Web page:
Shouldering the Load
As with much in life that we take for granted, we are not usually concerned with the mechanisms of how our bodies work and how they do what they do. Such knowledge is not required for use of these magnificent machines that have been freely given to us. But just as a wise consumer will care for her or his car in terms of regular scheduled maintenance, our bodies require ongoing attention in order to maintain proper function. The shoulder joint, in particular, requires such proper care.
The shoulder has the greatest range of motion of any joint in the human body. The shoulder is capable of 360º of mobility from front to back (the sagittal plane), 360º of mobility in the frontal plane, and 180º of mobility to the right and the left (horizontal plane). Taken together, these optimal ranges are termed circumduction. But the shoulder’s remarkable capabilities come at a price. The shoulder girdle is the least stable joint structure and is readily subject to sprains (of the acromioclavicular joint) and dislocation injuries (of the glenohumeral joint). Additionally, the rotator cuff, the group of muscles that protect the shoulder girdle and move the shoulder joints through three-dimensional space, is commonly injured, owing to the substantial mechanical stresses involved in such extensive motion.1
We can help prevent such injuries by engaging in regular physical exercise such as yoga and strength training. These activities place weightbearing loads on the shoulder, progressively training the muscles, tendons, and nerves that supply the shoulder joint structures to handle mechanical stresses.2,3 As a result of such training, when called upon to manage the shock of an unusual mechanical force, the shoulder will be able to respond effectively while likely preventing injury.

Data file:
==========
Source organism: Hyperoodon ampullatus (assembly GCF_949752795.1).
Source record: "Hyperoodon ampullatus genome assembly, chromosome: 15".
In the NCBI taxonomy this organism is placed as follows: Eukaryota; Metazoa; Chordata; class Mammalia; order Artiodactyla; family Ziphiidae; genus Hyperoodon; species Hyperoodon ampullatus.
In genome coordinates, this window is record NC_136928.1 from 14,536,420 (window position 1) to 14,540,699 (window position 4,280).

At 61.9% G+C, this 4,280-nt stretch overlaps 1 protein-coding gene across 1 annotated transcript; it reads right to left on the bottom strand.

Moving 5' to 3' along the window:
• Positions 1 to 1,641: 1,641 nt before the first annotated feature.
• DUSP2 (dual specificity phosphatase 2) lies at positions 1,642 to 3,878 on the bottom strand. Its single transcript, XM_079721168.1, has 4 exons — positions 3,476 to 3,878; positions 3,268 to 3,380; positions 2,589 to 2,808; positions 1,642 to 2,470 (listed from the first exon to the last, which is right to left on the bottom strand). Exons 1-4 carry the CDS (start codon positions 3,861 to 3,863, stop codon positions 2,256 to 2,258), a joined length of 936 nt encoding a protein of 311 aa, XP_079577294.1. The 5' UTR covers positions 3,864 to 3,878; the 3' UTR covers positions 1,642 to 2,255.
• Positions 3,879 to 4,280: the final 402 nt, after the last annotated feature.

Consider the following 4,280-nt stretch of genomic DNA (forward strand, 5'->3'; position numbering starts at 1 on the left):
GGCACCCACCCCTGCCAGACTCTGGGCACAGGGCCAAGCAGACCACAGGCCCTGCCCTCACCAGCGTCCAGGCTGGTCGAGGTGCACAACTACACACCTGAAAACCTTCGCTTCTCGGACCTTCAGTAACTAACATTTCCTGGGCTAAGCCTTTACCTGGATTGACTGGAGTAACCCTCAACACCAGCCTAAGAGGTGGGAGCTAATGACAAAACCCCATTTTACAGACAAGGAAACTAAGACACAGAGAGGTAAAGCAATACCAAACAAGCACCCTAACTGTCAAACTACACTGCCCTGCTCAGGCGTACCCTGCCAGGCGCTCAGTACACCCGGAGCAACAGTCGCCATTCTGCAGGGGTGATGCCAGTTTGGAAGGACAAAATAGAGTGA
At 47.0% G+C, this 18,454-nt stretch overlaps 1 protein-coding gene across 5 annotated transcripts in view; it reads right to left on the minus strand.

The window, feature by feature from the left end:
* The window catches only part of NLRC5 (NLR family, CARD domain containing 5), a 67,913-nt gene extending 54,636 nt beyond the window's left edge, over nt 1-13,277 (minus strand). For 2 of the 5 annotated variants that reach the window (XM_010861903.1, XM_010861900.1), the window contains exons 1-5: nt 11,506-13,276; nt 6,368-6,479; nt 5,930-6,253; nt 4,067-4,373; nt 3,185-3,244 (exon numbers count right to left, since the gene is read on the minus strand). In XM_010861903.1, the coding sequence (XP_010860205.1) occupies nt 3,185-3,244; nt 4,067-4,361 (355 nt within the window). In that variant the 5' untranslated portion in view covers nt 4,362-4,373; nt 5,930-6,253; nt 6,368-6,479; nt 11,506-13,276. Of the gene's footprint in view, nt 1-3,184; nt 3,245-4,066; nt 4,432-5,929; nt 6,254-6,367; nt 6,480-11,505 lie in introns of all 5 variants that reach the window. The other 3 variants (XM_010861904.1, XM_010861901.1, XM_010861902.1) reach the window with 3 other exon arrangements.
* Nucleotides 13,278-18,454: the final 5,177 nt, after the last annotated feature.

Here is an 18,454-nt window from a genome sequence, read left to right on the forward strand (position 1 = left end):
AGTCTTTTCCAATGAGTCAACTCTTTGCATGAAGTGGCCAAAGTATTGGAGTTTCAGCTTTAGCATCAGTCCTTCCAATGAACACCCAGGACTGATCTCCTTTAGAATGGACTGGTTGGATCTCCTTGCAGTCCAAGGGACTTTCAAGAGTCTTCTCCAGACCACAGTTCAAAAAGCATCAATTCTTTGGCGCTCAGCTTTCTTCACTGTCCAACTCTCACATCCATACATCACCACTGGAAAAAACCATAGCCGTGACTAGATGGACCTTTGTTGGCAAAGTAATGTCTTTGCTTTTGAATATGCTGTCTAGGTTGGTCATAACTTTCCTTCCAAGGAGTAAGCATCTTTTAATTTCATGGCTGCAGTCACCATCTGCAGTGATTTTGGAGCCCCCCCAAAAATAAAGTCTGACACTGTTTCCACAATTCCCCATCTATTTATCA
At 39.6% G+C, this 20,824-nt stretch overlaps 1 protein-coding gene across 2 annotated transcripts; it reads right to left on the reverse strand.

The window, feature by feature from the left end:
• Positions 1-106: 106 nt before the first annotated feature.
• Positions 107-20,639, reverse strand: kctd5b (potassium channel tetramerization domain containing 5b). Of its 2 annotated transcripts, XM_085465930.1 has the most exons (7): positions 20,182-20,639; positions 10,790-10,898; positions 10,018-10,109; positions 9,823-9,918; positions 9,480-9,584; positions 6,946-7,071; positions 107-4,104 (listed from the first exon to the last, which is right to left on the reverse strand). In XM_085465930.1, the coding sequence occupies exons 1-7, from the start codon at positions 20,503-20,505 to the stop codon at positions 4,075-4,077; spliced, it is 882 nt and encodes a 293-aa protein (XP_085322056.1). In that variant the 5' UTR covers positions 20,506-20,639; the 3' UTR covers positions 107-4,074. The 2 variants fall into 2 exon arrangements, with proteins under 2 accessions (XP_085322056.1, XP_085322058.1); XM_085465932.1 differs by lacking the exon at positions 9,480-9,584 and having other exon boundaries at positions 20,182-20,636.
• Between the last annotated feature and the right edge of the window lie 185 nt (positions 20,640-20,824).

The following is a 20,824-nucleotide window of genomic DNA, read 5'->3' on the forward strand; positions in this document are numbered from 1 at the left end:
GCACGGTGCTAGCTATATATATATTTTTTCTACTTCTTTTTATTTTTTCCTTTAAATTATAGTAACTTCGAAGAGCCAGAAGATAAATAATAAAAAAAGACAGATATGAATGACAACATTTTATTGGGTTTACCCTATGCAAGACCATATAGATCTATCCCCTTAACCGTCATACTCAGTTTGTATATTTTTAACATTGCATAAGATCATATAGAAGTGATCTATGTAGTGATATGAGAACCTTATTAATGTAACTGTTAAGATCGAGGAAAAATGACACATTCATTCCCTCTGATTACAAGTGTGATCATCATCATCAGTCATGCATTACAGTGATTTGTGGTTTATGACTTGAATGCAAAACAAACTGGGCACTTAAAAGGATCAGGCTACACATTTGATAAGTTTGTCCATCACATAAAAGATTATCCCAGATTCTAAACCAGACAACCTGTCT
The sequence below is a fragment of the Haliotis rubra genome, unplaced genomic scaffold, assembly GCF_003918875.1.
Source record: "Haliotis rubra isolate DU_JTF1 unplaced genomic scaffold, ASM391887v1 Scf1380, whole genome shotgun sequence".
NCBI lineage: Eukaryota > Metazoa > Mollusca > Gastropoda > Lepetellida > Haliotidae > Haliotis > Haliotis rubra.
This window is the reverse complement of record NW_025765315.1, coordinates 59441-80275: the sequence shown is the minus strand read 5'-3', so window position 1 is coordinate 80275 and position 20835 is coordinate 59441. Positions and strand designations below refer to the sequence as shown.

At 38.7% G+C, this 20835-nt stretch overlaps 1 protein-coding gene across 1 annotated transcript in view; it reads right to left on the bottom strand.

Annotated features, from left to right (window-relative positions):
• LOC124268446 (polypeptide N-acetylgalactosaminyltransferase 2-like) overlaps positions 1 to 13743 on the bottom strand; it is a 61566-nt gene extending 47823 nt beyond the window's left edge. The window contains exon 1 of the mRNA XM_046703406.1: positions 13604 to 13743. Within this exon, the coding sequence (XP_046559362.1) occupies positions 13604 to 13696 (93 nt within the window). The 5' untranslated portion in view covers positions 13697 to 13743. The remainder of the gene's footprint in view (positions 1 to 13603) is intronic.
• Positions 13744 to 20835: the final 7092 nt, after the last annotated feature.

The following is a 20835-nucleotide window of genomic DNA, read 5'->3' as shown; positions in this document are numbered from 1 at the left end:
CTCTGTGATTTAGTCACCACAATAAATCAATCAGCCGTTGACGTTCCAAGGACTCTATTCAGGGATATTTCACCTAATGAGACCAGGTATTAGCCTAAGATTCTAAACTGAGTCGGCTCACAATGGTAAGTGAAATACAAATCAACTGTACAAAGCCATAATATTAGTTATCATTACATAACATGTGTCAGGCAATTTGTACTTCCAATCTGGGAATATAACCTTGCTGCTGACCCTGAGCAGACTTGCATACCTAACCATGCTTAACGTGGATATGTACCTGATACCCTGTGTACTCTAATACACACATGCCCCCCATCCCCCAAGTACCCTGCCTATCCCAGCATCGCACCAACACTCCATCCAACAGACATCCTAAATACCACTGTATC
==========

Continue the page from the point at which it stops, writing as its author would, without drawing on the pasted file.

The choice of yoga versus strength training is not mutually exclusive. Many people will enjoy taking one yoga class per week and doing two strength training sessions per week. For persons taking yoga class, the two strength training sessions could focus on (1) the chest and back and (2) the shoulders and arms. Almost every yoga exercise involves weightbearing loads on the arms. Regarding strength training, a representative shoulder program includes seated dumbbell or barbell press (for the entire shoulder girdle), standing lateral raise (for the middle deltoids), and seated bent-over raise (for the rear deltoids). If you’re doing yoga, strength training sessions for the legs may not be necessary. Of course, a complete exercise program includes specific cardiovascular exercise such as walking, swimming, bicycling, or running.
It may not be possible to prevent every shoulder injury. Engaging in a regular program of vigorous exercise, including yoga, strength training, and cardiovascular exercise, is the best means of ensuring optimal biomechanical health and wellness and the best overall method for preventing injury.
1Camargo PR, et al: Eccentric training as a new approach for rotator cuff tendinopathy: Review and perspectives. World J Orthop 5(5):634-644, 2014
2Miller RM, et al: Effects of exercise therapy for the treatment of symptomatic full-thickness supraspinatus tears on in vivo glenohumeral kinematics. J Shoulder Elbow Surg 2015 Nov 24. pii: S1058-2746(15)00485-1
3Awad A, et al: Effect of shoulder girdle strengthening on trunk alignment in patients with stroke. J Phys Ther Sci 27(7):2195-2200, 2015